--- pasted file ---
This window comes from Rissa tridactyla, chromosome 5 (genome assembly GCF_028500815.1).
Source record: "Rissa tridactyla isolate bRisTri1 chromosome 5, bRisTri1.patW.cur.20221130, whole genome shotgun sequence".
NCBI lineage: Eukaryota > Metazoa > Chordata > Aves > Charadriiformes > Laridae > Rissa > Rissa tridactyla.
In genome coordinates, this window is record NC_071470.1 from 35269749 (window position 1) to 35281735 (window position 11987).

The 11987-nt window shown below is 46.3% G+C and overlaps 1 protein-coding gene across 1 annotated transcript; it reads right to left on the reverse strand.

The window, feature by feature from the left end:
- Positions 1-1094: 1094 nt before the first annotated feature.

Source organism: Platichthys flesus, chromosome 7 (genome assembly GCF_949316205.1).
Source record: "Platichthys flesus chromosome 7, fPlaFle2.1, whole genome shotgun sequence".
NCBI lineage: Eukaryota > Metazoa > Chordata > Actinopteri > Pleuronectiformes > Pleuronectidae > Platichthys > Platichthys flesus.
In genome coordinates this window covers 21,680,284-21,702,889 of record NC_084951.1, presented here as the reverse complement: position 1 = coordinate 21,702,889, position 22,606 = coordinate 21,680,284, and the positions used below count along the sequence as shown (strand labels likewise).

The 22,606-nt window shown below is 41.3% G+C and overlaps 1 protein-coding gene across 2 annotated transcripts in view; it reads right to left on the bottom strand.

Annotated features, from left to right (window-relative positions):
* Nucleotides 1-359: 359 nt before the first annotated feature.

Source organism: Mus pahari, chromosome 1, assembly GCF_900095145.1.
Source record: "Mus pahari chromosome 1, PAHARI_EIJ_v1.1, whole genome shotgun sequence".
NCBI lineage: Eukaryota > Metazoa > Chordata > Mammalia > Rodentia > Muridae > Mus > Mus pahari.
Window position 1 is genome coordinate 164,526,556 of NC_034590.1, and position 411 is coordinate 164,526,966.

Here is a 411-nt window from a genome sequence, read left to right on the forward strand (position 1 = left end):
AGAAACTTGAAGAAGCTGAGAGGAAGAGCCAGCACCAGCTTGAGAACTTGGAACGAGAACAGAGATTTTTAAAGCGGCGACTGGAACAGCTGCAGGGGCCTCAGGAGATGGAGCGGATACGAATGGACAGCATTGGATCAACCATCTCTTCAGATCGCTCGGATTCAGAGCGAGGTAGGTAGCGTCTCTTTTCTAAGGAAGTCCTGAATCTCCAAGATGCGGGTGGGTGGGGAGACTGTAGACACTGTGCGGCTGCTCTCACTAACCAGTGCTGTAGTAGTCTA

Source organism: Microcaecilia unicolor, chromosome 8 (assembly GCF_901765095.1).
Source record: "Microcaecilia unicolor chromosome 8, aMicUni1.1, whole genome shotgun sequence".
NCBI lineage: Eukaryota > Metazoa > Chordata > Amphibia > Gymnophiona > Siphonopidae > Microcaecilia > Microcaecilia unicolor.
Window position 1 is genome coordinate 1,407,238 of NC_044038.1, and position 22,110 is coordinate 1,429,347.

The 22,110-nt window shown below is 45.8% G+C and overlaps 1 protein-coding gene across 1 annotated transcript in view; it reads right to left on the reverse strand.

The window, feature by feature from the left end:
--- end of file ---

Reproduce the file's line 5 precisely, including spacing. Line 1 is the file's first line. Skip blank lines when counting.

The 11987-nt window shown below is 46.3% G+C and overlaps 1 protein-coding gene across 1 annotated transcript; it reads right to left on the reverse strand.